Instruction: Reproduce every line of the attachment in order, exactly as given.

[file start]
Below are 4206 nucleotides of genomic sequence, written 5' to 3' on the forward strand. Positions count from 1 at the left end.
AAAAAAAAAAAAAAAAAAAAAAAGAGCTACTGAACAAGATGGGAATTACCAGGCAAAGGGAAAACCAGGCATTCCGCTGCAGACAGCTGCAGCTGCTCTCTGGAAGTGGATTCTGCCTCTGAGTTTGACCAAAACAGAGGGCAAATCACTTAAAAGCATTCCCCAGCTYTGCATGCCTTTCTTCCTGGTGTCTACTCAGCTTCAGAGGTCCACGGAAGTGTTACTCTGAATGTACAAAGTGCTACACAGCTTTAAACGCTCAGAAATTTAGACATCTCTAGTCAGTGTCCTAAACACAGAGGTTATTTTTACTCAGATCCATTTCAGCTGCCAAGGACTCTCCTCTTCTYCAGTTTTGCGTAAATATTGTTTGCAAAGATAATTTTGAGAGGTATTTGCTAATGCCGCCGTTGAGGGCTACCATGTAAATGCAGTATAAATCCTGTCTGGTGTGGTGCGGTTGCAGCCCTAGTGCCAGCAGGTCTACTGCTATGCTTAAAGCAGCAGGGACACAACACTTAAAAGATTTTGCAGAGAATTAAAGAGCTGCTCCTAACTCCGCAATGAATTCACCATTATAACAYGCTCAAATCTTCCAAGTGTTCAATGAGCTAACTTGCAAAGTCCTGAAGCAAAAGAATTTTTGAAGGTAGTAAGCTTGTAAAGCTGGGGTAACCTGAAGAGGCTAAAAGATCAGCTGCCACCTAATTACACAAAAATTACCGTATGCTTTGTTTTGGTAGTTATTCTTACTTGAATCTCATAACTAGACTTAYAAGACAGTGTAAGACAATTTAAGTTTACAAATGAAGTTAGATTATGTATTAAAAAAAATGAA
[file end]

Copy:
Below are 4206 nucleotides of genomic sequence, written 5' to 3' on the forward strand. Positions count from 1 at the left end.
AAAAAAAAAAAAAAAAAAAAAAAGAGCTACTGAACAAGATGGGAATTACCAGGCAAAGGGAAAACCAGGCATTCCGCTGCAGACAGCTGCAGCTGCTCTCTGGAAGTGGATTCTGCCTCTGAGTTTGACCAAAACAGAGGGCAAATCACTTAAAAGCATTCCCCAGCTYTGCATGCCTTTCTTCCTGGTGTCTACTCAGCTTCAGAGGTCCACGGAAGTGTTACTCTGAATGTACAAAGTGCTACACAGCTTTAAACGCTCAGAAATTTAGACATCTCTAGTCAGTGTCCTAAACACAGAGGTTATTTTTACTCAGATCCATTTCAGCTGCCAAGGACTCTCCTCTTCTYCAGTTTTGCGTAAATATTGTTTGCAAAGATAATTTTGAGAGGTATTTGCTAATGCCGCCGTTGAGGGCTACCATGTAAATGCAGTATAAATCCTGTCTGGTGTGGTGCGGTTGCAGCCCTAGTGCCAGCAGGTCTACTGCTATGCTTAAAGCAGCAGGGACACAACACTTAAAAGATTTTGCAGAGAATTAAAGAGCTGCTCCTAACTCCGCAATGAATTCACCATTATAACAYGCTCAAATCTTCCAAGTGTTCAATGAGCTAACTTGCAAAGTCCTGAAGCAAAAGAATTTTTGAAGGTAGTAAGCTTGTAAAGCTGGGGTAACCTGAAGAGGCTAAAAGATCAGCTGCCACCTAATTACACAAAAATTACCGTATGCTTTGTTTTGGTAGTTATTCTTACTTGAATCTCATAACTAGACTTAYAAGACAGTGTAAGACAATTTAAGTTTACAAATGAAGTTAGATTATGTATTAAAAAAAATGAA